4) We’re lied to as children. We’re told, “It’s okay to make mistakes. We all do,” but then we can get a bad credit report, denied a loan, rejected on a job application, or thrown in jail once we do. All this talk about how these consequences are in place to help us “learn” is bullshit because the message is clear: it’s not okay to make mistakes. If the contrary were true, then these harsh punishments would only be reserved for delinquents and not for human beings who happened to make a few errors along the course of their life.
5) Everyone can voice their opinion on social media, but many will sit on their ass and refuse to pursuit a cause or to stick up for someone who’s being physically attacked in a public setting.
6) People attribute their misfortunes to circumstance, but when others experience the same, they’ll blame them for their “laziness.”
7) People want rights for their own group, but they don’t want equality.
8) Once someone is comfortable, they stop giving a fuck and could care less about how their actions affect others.
9) We all start somewhere from the bottom. Status and wealth come and go. We all should respect one another regardless of our social standing, but people seem to forget that once they make it to the top.
10) People live as if they’re never going to die.
By Austin B. Hahn
- Don’t be so critical of human nature. People are flawed, and we’re all learning. What you may already know could be new knowledge to others, so don’t expect them to believe what you believe and criticize them when they don’t. In addition, if someone doesn’t know something, then they don’t know, so instead of thinking, “Wow! God must love stupid people because he sure made a lot of them,” help them to understand it.
- “Common sense” is vague, so toss it to the wind. What may appear to be obvious to you, whether it’s someone’s spouse cheating on them, an answer to a test question, or how to do a task assigned to you by your boss, may not be so obvious to the other person for various reasons. Maybe that person has been with their spouse, who was loyal, for over twenty years, and the thought of infidelity never crossed their mind. Perhaps English is someone’s second language, so they weren’t sure how to answer that test question, or after consolidating with your coworkers, you realize that each of them have a different take on the assignment. Regardless of circumstance, common sense is relative to personal interpretation.
- You don’t need to be painfully serious and rigid to accomplish your professional goals. A person can have fun and still do their job. Attitude and work ethic are not the same. Then again, you may just find that getting work done is easier if you cultivate an attitude that allows yourself to have fun in the process.
- Don’t do something for the sole purpose of obtaining financial security. You might end up taking a job that ruins your health or that you may not be able to get out of without some repercussions that could professionally undermine your life. Before applying for a job, read about other people’s experiences, research what are the long-term benefits, and ask your higher self, “Is this job in alignment with my goals?” If not, look elsewhere. There’s always another way to make money.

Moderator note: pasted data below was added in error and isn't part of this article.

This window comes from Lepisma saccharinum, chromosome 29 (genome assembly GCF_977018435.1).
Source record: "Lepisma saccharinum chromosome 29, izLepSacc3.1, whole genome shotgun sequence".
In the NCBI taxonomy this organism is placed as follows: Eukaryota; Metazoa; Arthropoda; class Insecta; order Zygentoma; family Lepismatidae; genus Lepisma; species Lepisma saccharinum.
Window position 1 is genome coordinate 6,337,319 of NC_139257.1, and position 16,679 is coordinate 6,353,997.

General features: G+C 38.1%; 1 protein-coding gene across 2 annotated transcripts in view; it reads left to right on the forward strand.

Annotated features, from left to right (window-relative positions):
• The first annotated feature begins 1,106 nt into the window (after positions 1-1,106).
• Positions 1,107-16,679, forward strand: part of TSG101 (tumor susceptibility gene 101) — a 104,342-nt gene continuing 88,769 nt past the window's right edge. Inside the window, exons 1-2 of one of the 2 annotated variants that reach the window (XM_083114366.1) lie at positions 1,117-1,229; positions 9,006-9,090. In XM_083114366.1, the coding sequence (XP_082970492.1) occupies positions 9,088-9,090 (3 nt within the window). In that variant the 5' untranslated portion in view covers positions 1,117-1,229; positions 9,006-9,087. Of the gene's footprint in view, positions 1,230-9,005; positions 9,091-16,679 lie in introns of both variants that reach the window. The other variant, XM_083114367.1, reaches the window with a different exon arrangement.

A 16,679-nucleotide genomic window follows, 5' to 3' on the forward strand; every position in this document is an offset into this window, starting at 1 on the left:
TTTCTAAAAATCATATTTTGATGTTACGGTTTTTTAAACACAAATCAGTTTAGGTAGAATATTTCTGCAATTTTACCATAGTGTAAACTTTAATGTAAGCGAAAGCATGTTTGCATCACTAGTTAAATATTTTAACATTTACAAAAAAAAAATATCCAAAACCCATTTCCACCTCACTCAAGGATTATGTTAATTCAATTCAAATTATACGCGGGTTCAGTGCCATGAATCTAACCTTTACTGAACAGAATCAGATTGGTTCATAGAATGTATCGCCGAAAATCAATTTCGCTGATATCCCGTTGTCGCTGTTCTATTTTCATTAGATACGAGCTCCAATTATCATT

- If you love someone, let them know. U.S. culture condemns saying, “I love you,” to someone who you don’t know well, but saying “I hate you,” to a complete stranger is tolerated in public. If you tell someone the latter, no one says anything, but if you say the former, everyone is quick to tell you that you shouldn’t love so “easily” or that you shouldn’t give all your love away so fast. Why is it anyone’s fuckin’ business to tell you how you should feel about someone regardless of how long you’ve known them? Who cares if you’ve known a person for a week or decades? When you feel it’s right, it’s right, so tell them. People don’t hear, “I love you,” enough, and we all need love to make it in this world. I’m not saying, “Be foolish and love others blindly,” but what I am saying is pay attention to your gut. Do not suppress your feelings and wait after years have gone by or the timing may be awkward; or, even worse, you may discover that person is gone.
By Austin B. Hahn
I do not want to buy your products, and a pop-up ad that appears in the middle of my movie, YouTube video, or blocks an article that I’m reading because it’s in the frickin’ center does not encourage me to buy it. Do yourselves a favor: instead of wasting millions of dollars on advertising, spend some of that money by giving back to the economy. Donate, go fund a poor person who’s living out on the streets to help them get back on their feet, or invest in something that benefits everyone, such as medical research. The choice is yours, but please do something other than try to advertise to my generation. We do not want to buy your crap.